It’s not unusual that candidates run for office while past records are kept secret but Biden’s record is unusually long. All we have to do is look at Trump’s immediate predecessor, Barack Obama, to know that. Obama’s records from his school days and his medical records were sealed. The guy who called his administration the most transparent of any administration didn’t set that example himself.
When Mitt Romney (R) left the Massachusetts governor’s office, some of his top aides purchased and removed their state-issued computer hard drives, and emails were wiped from a server. The U.S. Senate papers of Al Gore (D) were not made available during his 2000 presidential campaign, and they remain private more than 18 years after he left federal office. In 2014, the Clinton Library in Little Rock released a large cache of records related to Hillary Clinton after questions were raised about why some 33,000 pages of documents dating to her days as first lady hadn’t been released sooner.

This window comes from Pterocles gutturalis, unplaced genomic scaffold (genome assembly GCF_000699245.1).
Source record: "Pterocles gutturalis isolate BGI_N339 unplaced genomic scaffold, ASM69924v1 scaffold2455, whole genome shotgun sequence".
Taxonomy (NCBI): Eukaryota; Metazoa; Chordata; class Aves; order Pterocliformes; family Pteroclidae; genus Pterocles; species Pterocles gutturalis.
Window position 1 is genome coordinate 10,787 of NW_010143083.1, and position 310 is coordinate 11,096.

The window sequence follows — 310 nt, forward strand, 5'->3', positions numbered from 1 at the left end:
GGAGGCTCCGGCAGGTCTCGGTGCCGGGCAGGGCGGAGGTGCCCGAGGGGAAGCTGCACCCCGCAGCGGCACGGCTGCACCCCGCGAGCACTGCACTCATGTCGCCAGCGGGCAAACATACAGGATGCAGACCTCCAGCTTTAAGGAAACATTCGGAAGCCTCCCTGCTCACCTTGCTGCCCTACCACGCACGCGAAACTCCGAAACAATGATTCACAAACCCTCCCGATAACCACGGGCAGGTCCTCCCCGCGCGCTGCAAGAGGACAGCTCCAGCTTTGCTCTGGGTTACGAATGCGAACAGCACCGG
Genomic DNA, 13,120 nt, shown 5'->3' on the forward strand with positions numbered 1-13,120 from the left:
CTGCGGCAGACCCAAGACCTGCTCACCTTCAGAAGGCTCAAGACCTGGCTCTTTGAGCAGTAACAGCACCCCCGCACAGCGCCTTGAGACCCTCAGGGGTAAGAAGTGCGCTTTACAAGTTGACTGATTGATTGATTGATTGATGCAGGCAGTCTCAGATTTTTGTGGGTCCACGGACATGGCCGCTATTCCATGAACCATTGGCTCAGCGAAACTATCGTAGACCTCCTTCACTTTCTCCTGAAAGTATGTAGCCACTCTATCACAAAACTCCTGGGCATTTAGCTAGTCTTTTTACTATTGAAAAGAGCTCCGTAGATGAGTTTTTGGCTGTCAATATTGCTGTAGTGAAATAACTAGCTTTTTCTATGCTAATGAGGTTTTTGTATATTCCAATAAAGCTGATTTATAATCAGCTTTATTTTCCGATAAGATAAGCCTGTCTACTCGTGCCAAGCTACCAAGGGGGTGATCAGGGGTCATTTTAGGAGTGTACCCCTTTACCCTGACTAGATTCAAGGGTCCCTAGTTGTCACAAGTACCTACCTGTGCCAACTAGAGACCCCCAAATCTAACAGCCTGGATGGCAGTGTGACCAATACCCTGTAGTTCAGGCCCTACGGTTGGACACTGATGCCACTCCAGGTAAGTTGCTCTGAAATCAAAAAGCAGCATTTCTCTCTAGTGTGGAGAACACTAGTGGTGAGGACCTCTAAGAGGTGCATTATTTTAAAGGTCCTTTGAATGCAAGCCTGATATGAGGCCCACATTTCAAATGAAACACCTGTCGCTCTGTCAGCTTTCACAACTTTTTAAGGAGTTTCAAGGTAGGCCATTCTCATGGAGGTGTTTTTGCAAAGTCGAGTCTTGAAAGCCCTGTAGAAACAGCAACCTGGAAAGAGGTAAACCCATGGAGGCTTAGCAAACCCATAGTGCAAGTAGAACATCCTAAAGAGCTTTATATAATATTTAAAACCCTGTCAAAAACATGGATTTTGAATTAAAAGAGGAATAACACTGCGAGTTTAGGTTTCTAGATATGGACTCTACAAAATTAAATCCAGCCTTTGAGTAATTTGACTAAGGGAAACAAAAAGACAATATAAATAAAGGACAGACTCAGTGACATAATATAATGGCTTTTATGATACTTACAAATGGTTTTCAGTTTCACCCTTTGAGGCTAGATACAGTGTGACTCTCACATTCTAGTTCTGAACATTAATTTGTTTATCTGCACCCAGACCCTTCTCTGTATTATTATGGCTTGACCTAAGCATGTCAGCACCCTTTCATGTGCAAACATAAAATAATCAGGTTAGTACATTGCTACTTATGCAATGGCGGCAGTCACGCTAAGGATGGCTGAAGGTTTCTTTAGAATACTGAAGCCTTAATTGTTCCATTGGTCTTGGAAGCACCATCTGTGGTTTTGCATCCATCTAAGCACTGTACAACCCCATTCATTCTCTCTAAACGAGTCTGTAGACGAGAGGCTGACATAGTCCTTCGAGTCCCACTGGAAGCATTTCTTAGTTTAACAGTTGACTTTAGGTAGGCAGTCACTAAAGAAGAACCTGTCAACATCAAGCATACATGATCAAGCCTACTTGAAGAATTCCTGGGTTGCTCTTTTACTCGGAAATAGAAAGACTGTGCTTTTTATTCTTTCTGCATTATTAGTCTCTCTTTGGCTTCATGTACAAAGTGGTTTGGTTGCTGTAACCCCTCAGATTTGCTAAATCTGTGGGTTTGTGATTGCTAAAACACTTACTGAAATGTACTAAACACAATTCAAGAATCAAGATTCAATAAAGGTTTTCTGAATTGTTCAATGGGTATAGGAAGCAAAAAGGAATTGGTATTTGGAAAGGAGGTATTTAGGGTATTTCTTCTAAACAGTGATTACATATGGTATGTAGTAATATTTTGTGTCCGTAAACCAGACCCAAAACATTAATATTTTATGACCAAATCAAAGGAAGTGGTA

“They aren’t keen on opening a lot of information when someone is running for office,” said Douglas Brinkley, a presidential historian who has written several books on American history. “I wish they were wide open for the public, but alas when politicians start running for the president, they try to make sure there’s not that kind of transparency or documentation.”